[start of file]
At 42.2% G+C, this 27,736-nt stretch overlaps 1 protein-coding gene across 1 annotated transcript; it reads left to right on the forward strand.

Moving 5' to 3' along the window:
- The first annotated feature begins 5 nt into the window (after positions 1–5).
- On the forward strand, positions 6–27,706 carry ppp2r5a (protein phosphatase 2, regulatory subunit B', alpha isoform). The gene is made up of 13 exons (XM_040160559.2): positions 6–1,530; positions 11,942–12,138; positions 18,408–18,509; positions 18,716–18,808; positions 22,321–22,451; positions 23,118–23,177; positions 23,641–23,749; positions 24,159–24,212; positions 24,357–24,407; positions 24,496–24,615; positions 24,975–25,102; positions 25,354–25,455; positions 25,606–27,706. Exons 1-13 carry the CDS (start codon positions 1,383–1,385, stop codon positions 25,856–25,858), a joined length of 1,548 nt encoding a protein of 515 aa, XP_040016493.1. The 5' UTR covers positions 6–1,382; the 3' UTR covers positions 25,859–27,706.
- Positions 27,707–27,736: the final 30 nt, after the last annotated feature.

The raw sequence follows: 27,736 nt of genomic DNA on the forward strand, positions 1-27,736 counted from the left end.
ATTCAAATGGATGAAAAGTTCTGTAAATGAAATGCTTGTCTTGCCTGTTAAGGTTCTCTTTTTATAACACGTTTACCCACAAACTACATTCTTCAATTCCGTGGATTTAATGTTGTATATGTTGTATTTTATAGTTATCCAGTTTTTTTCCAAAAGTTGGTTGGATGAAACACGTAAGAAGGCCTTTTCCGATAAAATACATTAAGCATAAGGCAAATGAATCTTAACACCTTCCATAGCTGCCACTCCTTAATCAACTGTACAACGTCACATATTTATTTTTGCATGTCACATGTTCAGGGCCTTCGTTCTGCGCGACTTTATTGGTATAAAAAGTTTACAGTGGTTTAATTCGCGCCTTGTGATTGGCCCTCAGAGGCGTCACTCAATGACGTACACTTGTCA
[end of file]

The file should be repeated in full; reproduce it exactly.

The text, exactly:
At 42.2% G+C, this 27,736-nt stretch overlaps 1 protein-coding gene across 1 annotated transcript; it reads left to right on the forward strand.

Moving 5' to 3' along the window:
- The first annotated feature begins 5 nt into the window (after positions 1–5).
- On the forward strand, positions 6–27,706 carry ppp2r5a (protein phosphatase 2, regulatory subunit B', alpha isoform). The gene is made up of 13 exons (XM_040160559.2): positions 6–1,530; positions 11,942–12,138; positions 18,408–18,509; positions 18,716–18,808; positions 22,321–22,451; positions 23,118–23,177; positions 23,641–23,749; positions 24,159–24,212; positions 24,357–24,407; positions 24,496–24,615; positions 24,975–25,102; positions 25,354–25,455; positions 25,606–27,706. Exons 1-13 carry the CDS (start codon positions 1,383–1,385, stop codon positions 25,856–25,858), a joined length of 1,548 nt encoding a protein of 515 aa, XP_040016493.1. The 5' UTR covers positions 6–1,382; the 3' UTR covers positions 25,859–27,706.
- Positions 27,707–27,736: the final 30 nt, after the last annotated feature.

The raw sequence follows: 27,736 nt of genomic DNA on the forward strand, positions 1-27,736 counted from the left end.
ATTCAAATGGATGAAAAGTTCTGTAAATGAAATGCTTGTCTTGCCTGTTAAGGTTCTCTTTTTATAACACGTTTACCCACAAACTACATTCTTCAATTCCGTGGATTTAATGTTGTATATGTTGTATTTTATAGTTATCCAGTTTTTTTCCAAAAGTTGGTTGGATGAAACACGTAAGAAGGCCTTTTCCGATAAAATACATTAAGCATAAGGCAAATGAATCTTAACACCTTCCATAGCTGCCACTCCTTAATCAACTGTACAACGTCACATATTTATTTTTGCATGTCACATGTTCAGGGCCTTCGTTCTGCGCGACTTTATTGGTATAAAAAGTTTACAGTGGTTTAATTCGCGCCTTGTGATTGGCCCTCAGAGGCGTCACTCAATGACGTACACTTGTCA